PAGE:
The UX process is the structure that UX Designers follow to get a desired outcome.

Research > Insights > Design Concepts > Test Prototypes > Develop

There are many variations to the UX process. Typically there is a common sense A to Z journey to get the outcome. My advice would be to look at the options and create your own process. Not all projects will use the full journey, but it’s great to have a structure to follow.

Work for a business that follows a UX process

Many businesses don’t follow a UX process. They don’t see it as important. Working for companies with no process will make life tough. I did this for a UX contract when I started and it was no fun. It did nonetheless teach me what not to do!

Work for a business with a UX process, as you will learn so much more. A mature UX business will really give you a great start to your UX career.

Do a side project and go through your full UX process

A side project can be great for your learning. Once completed you can add it to your portfolio. A side project could be a re-design of an existing website or app, provided you are solving a genuine problem. Or you could work for a business that can’t afford a full time UX Designer but would like some help.

UX books

Here are some great books to get started in UX Design:

  1. The Design of Everyday Things by Don Norman

2. 100 Things Every Designer Needs to Know About People by Susan Weinschenk

3. Don’t Make Me Think (revisted) by Steve Krug

4. Simple and Usable: Web, Mobile, and Interaction Design by Giles Colborne

5. Smashing UX Design by Jesmond J. Allen and James J. Chudley

6. The Elements of User Experience by Jesse James Garret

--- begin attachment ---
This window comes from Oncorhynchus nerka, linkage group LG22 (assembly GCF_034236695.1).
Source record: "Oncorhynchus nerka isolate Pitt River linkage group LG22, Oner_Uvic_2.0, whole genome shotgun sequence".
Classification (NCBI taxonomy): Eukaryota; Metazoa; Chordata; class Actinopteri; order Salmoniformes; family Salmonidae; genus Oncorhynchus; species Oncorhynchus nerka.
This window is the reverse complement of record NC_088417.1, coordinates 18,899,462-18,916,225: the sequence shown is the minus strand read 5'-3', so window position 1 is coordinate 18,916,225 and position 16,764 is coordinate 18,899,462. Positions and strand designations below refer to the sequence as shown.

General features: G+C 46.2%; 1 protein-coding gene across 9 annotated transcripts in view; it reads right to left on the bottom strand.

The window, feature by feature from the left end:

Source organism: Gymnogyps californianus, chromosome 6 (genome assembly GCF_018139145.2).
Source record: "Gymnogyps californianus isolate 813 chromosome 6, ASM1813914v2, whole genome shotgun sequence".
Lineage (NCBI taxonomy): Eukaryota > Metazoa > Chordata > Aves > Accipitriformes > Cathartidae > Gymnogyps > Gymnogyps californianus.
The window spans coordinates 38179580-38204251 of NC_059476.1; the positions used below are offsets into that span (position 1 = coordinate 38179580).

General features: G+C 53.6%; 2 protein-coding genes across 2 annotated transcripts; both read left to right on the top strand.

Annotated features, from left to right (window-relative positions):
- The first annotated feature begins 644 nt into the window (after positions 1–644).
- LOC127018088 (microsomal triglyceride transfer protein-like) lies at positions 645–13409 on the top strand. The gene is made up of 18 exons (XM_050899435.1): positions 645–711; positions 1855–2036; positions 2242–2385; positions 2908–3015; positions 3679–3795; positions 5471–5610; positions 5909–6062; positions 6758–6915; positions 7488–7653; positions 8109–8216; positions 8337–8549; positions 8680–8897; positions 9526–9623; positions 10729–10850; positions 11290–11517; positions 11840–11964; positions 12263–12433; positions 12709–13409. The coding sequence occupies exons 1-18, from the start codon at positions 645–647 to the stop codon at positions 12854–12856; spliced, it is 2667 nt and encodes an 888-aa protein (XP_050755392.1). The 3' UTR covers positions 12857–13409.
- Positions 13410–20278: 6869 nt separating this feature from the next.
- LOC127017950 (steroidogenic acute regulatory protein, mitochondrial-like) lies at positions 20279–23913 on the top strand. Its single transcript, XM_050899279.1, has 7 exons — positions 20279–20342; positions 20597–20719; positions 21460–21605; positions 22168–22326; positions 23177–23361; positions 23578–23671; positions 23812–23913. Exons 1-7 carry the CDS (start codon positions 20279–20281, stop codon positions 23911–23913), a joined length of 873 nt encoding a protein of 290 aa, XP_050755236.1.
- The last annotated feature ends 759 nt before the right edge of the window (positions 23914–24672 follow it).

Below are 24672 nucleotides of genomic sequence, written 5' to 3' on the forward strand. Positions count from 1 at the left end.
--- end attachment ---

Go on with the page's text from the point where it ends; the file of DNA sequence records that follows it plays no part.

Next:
7. A Project Guide To User Experience Design by By Russ Unger and Carolyn Chandler

8. Sketching User Experiences by By Saul Greenberg, Sheelagh Carpendale, Nicolai Marquardt and Bill Buxton

9. Universal Principles of Design by By William Lidwell, Kritina Holden and Jill Butler

10. Designing Web Usability by Jakob Nielsen

11. Measuring the User Experience by Tom Tullis and Bill Albert



8. How to Design:

Don’t be precious with your designs

One great trait of a designer is to be flexible. Don’t get attached to your designs. You need to be able to throw them away if they don’t work. Embrace failure of your designs, it means you are one step closer to reaching the end goal.

Don’t be scared to get feedback

Get up from your desk and talk to designers, developers, managers, whoever. My experience is that if you talk to five people at least one comes up with great feedback. The quicker you do this, the quicker you can fail and go on to create a great experience.

Talk to developers

You need to confirm with the developers that what you have designed can be developed and how long it’ll take. Normally this would be done at the sketching stage but be sure to confirm when designed. When showing stakeholders you want to be able to clearly state that your designs can be developed and the time it will take. Gaining trust from stakeholders by having this information is invaluable.